March 2007 was a busy period for the male Baya Weavers (Ploceus philippinus). This was the beginning of the breeding season and they were all busy building their nests. Nests are normally in colonies, attached to the twigs of trees that grow in overgrown undergrowth.
The birds had been building for the last week or so and the nests were at the helmet stage (above: bottom images). They flew in and out, bringing strands of grass and tirelessly weaved them into the incomplete nests (above: top images). Some nests were brown, probably having been completed earlier. Others were green, freshly completed. Yet others had green strands on the surface, indicating that they were being repaired.
The birds got excited at times, chattering noisily. Once in a while one would fly to it’s neighbour and pick a fight. But such fights never lasted long as the birds soon went back to work.
Whenever a female appeared, all the males around became excited. They flew from the nest they were working with to be near the female, chattering and fluttering their wings rapidly.
Once the female flew off, the males returned to work. The images below show the males working tirelessly on the helmet-stage nests while that on the extreme right shows the female inspecting the completed nest.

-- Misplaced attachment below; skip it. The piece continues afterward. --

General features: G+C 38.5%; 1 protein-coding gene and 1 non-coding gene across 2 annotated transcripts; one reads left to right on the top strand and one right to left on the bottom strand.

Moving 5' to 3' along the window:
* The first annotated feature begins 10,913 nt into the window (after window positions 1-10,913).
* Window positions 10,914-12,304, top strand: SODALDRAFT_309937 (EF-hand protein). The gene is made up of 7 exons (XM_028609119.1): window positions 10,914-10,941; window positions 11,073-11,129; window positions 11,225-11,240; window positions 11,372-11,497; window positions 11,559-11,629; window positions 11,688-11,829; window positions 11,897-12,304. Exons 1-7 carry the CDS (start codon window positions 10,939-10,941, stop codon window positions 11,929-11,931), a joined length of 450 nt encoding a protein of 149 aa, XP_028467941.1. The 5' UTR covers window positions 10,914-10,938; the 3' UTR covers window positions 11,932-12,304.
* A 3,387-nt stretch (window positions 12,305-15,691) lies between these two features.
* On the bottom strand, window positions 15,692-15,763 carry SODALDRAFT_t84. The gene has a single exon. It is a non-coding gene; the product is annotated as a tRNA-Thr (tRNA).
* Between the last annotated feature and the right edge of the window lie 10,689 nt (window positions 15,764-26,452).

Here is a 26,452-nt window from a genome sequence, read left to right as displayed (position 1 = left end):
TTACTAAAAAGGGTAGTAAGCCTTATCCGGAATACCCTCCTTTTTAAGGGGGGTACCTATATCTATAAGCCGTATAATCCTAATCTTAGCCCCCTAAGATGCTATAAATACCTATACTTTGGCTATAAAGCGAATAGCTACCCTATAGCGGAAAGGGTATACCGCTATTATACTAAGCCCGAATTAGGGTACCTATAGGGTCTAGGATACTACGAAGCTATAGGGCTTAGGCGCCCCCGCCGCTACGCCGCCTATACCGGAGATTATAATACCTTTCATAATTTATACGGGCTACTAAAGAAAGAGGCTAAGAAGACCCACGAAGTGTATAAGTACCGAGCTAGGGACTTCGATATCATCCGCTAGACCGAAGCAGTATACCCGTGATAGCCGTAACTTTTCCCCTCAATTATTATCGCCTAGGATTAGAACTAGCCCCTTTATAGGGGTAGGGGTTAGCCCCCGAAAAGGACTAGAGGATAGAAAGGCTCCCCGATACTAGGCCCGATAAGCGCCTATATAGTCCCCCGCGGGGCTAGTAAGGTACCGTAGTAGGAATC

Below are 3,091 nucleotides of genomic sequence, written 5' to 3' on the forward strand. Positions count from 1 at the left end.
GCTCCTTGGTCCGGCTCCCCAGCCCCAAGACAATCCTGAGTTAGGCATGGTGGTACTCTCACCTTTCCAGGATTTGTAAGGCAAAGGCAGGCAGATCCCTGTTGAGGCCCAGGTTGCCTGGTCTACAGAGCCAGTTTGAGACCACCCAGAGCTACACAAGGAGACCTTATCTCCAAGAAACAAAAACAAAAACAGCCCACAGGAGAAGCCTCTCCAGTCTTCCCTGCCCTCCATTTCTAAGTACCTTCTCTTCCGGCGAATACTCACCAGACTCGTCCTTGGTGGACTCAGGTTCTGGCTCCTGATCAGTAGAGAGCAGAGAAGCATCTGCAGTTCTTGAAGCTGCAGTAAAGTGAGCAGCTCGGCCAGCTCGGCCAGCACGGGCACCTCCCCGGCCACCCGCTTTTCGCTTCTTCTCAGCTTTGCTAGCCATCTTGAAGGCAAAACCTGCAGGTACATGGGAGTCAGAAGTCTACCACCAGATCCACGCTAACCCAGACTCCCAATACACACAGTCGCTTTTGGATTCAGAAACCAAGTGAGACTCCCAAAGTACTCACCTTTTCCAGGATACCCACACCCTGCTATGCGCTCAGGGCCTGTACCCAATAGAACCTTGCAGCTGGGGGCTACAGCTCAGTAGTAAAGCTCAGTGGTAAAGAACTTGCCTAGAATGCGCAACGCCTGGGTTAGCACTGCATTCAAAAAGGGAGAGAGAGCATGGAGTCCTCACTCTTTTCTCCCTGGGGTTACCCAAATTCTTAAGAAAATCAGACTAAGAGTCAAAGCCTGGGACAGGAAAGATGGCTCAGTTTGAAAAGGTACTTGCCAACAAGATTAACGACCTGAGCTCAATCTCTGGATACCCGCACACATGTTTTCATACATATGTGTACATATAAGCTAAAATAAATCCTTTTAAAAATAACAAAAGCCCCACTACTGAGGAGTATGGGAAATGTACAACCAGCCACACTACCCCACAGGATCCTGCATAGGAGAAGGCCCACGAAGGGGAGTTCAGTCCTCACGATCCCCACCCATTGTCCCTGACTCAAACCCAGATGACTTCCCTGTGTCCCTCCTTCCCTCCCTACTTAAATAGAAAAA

Then tragedy struck. Within days most of the nests were harvested by poachers. These would probably be sold as garden ornaments. However, there were a few nests that were spared. Nests that the poachers did not dare take. These nests were built near to the hornets’ nest and this probably saved the nesting birds.
Well, the hornets did serve a purpose after all (below).
“Gillie” commented on 16th September 2007 after reading the post on the hornets’ nest: “On a bush walk today we were moving a fallen branch that shook the hornet’s nest (unbeknownst to us) and then I heard this buzzing like a humming bird. Next thing a hornet hit my head and stung me on the top of the head in one swoop. It flew off then came back for another swoop at my hiking partner. He didnt get stung – luckily for him.
“Its now 9hrs since the sting and it still hurts like hell. These guys are aggressive and their sting ain’t fun. Its not super painful, but it just doesn’t stop. It hurts now just as much as it did when I got hit.
“Steer clear of these nests at all costs!”
Poachers are aware of what hornets can do, but how about birders?
Johnny Wee, Melinda Chan & “Gillie”
(Images by Chan Yoke Meng, top panel, top right, bottom panel and hornets’ nest) and the rest by Johnny Wee)